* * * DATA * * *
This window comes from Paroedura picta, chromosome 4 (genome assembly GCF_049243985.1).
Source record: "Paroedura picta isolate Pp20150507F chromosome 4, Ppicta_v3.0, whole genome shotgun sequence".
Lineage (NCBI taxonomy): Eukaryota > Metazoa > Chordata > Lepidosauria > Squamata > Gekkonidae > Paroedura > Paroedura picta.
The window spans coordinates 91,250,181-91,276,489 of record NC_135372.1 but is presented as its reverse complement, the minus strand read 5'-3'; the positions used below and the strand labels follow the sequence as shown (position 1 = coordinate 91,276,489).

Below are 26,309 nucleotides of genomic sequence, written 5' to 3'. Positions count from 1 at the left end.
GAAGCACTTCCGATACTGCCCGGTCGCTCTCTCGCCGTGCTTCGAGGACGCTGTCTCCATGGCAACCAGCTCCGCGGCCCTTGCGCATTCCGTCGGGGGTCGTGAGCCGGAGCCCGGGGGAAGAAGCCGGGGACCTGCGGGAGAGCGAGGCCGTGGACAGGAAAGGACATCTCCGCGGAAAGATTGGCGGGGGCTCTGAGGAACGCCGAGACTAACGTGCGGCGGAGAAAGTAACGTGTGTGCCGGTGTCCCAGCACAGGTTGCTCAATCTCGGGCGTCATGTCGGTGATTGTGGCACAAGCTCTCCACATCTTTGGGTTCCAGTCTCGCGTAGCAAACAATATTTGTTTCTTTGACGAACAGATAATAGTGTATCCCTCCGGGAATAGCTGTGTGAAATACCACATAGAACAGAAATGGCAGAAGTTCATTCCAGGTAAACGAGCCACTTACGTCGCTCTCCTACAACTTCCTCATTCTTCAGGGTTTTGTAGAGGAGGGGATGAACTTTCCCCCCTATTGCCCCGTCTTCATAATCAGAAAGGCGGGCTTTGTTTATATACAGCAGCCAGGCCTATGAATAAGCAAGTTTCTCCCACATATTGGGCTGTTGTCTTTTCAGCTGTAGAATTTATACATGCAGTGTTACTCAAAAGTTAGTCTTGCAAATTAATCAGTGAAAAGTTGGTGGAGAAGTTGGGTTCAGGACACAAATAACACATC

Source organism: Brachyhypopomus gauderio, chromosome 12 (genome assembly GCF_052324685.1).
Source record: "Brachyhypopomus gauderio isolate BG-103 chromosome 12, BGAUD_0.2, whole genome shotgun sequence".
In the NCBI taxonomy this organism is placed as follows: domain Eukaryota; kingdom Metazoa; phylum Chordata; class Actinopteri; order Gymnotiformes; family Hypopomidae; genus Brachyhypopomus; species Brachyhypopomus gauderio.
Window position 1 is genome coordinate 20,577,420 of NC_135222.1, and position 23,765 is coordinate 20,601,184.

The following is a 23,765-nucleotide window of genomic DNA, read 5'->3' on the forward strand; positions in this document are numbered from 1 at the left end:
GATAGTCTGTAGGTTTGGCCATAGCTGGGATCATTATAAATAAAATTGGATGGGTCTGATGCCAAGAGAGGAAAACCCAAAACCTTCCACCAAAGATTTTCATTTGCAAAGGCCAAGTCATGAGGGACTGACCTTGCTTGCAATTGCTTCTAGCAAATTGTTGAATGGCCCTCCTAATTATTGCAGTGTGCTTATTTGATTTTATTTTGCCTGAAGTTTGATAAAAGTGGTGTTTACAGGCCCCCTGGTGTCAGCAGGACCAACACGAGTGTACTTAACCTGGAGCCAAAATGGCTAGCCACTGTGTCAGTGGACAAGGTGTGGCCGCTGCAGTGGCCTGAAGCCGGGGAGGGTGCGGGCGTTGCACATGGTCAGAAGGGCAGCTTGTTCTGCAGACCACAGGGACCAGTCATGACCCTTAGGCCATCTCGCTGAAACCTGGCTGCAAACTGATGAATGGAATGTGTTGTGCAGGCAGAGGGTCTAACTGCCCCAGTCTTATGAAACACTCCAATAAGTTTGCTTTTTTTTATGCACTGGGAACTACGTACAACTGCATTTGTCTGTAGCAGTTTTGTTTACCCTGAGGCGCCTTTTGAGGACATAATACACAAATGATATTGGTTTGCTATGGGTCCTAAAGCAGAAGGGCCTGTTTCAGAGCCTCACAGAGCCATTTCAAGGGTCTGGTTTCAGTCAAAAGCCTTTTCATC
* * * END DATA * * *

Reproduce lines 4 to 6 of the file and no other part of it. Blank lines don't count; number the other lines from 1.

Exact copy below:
The window spans coordinates 91,250,181-91,276,489 of record NC_135372.1 but is presented as its reverse complement, the minus strand read 5'-3'; the positions used below and the strand labels follow the sequence as shown (position 1 = coordinate 91,276,489).

Below are 26,309 nucleotides of genomic sequence, written 5' to 3'. Positions count from 1 at the left end.
GAAGCACTTCCGATACTGCCCGGTCGCTCTCTCGCCGTGCTTCGAGGACGCTGTCTCCATGGCAACCAGCTCCGCGGCCCTTGCGCATTCCGTCGGGGGTCGTGAGCCGGAGCCCGGGGGAAGAAGCCGGGGACCTGCGGGAGAGCGAGGCCGTGGACAGGAAAGGACATCTCCGCGGAAAGATTGGCGGGGGCTCTGAGGAACGCCGAGACTAACGTGCGGCGGAGAAAGTAACGTGTGTGCCGGTGTCCCAGCACAGGTTGCTCAATCTCGGGCGTCATGTCGGTGATTGTGGCACAAGCTCTCCACATCTTTGGGTTCCAGTCTCGCGTAGCAAACAATATTTGTTTCTTTGACGAACAGATAATAGTGTATCCCTCCGGGAATAGCTGTGTGAAATACCACATAGAACAGAAATGGCAGAAGTTCATTCCAGGTAAACGAGCCACTTACGTCGCTCTCCTACAACTTCCTCATTCTTCAGGGTTTTGTAGAGGAGGGGATGAACTTTCCCCCCTATTGCCCCGTCTTCATAATCAGAAAGGCGGGCTTTGTTTATATACAGCAGCCAGGCCTATGAATAAGCAAGTTTCTCCCACATATTGGGCTGTTGTCTTTTCAGCTGTAGAATTTATACATGCAGTGTTACTCAAAAGTTAGTCTTGCAAATTAATCAGTGAAAAGTTGGTGGAGAAGTTGGGTTCAGGACACAAATAACACATC